Without Apartheid, Native cultures and languages would be more cherished and respected. Menial labor wouldn’t be racially assigned and exploited. Domestic workers wouldn’t be forced to become “part of the family” as they’d earn enough to not have to work every day, and able to go home to their own families. Without Apartheid, we could’ve stood united, and soared.

Again, a lot of this is hypothetical and not 100% economically accurate, but it is nice — and I think itchingly important — to think about what could’ve been. Because, well, is this not motivation enough to aspire for it?

We can’t afford to be complacent

While many privileged people like myself often bemoan Apartheid, we do still ride comfortably on its aftermath. “Oh, this restaurant is so cheap!” we say, not realizing it’s a marginalized, exploited demographic in the kitchen preparing the food. “Oh, there’s hardly any traffic in this area!”, we exclaim, while our domestic workers sit jam-packed in a taxi back to the township.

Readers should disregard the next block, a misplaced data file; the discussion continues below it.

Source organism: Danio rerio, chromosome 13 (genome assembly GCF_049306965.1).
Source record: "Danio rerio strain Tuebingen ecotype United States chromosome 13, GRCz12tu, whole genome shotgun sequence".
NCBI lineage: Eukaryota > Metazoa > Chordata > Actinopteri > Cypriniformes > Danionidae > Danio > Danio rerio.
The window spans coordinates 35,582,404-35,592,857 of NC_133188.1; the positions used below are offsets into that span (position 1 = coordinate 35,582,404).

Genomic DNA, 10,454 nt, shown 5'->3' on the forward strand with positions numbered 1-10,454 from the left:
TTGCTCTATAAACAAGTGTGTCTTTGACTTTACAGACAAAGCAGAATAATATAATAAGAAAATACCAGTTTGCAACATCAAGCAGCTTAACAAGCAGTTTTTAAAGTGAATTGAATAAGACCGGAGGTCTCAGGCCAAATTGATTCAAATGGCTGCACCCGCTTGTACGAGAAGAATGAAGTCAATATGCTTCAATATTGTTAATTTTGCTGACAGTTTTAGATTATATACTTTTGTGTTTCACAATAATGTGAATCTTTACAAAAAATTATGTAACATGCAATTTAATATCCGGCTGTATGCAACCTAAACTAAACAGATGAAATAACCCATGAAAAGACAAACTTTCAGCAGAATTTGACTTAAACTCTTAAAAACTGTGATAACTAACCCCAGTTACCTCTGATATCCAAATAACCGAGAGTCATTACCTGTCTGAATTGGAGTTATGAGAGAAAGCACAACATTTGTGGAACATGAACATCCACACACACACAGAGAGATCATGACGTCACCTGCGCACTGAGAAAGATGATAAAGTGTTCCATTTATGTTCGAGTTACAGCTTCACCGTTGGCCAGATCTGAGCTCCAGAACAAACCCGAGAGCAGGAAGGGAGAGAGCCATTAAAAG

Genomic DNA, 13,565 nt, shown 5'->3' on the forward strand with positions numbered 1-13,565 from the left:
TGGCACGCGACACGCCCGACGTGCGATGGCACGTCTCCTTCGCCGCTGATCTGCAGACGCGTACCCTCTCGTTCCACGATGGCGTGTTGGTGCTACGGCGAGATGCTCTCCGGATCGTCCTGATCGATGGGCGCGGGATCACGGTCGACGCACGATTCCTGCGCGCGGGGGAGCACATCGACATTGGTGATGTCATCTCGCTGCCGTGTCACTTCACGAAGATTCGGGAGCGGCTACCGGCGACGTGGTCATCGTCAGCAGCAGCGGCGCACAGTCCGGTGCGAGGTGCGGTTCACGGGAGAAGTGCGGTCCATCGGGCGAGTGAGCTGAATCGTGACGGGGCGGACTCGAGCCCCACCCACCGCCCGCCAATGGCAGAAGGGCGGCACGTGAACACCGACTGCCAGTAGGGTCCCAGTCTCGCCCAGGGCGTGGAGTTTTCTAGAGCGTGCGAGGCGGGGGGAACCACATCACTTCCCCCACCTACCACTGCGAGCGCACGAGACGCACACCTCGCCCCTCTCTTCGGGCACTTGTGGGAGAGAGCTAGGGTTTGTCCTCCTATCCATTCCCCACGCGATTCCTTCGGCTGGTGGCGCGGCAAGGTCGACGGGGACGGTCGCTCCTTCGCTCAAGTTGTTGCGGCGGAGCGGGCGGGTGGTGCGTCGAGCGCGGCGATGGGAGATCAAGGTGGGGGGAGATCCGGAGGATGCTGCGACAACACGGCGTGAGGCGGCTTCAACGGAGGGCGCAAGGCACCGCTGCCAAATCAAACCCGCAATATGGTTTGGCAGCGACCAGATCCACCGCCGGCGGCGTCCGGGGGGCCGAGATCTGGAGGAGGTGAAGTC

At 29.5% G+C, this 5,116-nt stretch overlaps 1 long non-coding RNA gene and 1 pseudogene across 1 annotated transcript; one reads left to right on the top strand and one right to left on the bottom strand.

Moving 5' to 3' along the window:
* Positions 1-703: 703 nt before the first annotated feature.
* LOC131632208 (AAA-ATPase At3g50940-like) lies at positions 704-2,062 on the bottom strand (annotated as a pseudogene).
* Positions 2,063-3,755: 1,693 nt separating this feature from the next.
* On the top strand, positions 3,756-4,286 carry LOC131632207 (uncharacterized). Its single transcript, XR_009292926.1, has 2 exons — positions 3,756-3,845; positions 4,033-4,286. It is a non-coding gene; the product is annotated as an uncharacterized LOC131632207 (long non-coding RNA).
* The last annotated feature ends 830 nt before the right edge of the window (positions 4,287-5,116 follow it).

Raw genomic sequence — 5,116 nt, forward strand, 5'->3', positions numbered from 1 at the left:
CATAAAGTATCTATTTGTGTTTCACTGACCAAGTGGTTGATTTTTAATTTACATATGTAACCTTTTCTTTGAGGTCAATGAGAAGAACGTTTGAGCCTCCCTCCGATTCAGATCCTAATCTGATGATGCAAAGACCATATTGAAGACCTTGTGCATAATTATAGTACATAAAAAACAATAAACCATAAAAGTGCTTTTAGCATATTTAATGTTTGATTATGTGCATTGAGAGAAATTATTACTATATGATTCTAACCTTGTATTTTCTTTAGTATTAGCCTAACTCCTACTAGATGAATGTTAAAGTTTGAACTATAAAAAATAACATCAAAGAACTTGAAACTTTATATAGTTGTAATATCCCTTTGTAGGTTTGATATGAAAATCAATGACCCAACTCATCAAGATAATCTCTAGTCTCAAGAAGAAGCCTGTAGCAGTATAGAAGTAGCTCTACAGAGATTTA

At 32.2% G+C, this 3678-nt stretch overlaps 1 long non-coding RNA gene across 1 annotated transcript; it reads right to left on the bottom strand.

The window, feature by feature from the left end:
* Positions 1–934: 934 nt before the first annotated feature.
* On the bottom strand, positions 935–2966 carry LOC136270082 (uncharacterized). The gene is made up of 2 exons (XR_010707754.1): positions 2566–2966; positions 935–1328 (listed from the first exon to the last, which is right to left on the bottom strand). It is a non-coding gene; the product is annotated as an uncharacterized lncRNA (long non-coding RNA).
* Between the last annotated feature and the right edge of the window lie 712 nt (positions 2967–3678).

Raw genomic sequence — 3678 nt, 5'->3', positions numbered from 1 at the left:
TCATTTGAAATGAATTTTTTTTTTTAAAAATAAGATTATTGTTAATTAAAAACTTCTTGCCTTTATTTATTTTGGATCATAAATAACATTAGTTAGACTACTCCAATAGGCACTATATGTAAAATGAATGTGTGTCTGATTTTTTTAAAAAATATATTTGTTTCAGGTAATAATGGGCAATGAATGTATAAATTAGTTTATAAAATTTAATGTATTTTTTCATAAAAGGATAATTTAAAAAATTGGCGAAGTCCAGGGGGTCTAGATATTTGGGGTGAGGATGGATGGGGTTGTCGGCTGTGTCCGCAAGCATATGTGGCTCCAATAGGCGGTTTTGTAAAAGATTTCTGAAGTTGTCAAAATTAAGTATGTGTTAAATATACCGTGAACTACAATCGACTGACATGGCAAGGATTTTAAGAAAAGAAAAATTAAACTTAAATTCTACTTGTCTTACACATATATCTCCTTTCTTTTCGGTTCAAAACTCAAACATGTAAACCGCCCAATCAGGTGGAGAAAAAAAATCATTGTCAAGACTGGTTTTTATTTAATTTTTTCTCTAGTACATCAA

We can sit here and wish all we want that Apartheid hadn’t have happened, but if we don’t work to dismantle it properly, we will continue to live in it.

We will continue to only imagine the possibilities, instead of ever getting to see them be made.

  • Candice Buckle

    Candice Buckle is an international journalist looking to use her words for global change. A proud South African who is currently based in Tokyo, she travels to expand her knowledge of other cultures and make connections all over the world. In her free time she enjoys exploring and taking photos, going to the movies, and sharing good food with good friends.